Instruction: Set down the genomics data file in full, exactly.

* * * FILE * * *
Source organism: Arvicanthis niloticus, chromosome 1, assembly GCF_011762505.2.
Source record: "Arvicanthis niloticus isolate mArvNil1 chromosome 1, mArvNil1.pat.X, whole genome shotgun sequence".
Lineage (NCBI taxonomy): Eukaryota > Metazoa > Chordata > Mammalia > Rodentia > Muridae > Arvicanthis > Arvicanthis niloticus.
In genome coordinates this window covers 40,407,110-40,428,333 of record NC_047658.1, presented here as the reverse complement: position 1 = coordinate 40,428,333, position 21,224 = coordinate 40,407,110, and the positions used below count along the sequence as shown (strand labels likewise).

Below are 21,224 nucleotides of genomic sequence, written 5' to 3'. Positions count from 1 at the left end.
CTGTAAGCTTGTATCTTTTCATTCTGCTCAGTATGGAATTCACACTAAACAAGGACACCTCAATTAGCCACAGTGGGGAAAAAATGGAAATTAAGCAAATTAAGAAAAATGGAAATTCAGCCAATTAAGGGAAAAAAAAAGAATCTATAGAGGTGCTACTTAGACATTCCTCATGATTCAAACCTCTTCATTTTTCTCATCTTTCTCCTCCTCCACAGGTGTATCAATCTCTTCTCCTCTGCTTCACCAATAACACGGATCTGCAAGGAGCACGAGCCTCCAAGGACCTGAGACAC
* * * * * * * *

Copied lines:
Source organism: Arvicanthis niloticus, chromosome 1, assembly GCF_011762505.2.
Source record: "Arvicanthis niloticus isolate mArvNil1 chromosome 1, mArvNil1.pat.X, whole genome shotgun sequence".
Lineage (NCBI taxonomy): Eukaryota > Metazoa > Chordata > Mammalia > Rodentia > Muridae > Arvicanthis > Arvicanthis niloticus.
In genome coordinates this window covers 40,407,110-40,428,333 of record NC_047658.1, presented here as the reverse complement: position 1 = coordinate 40,428,333, position 21,224 = coordinate 40,407,110, and the positions used below count along the sequence as shown (strand labels likewise).

Below are 21,224 nucleotides of genomic sequence, written 5' to 3'. Positions count from 1 at the left end.
CTGTAAGCTTGTATCTTTTCATTCTGCTCAGTATGGAATTCACACTAAACAAGGACACCTCAATTAGCCACAGTGGGGAAAAAATGGAAATTAAGCAAATTAAGAAAAATGGAAATTCAGCCAATTAAGGGAAAAAAAAAGAATCTATAGAGGTGCTACTTAGACATTCCTCATGATTCAAACCTCTTCATTTTTCTCATCTTTCTCCTCCTCCACAGGTGTATCAATCTCTTCTCCTCTGCTTCACCAATAACACGGATCTGCAAGGAGCACGAGCCTCCAAGGACCTGAGACAC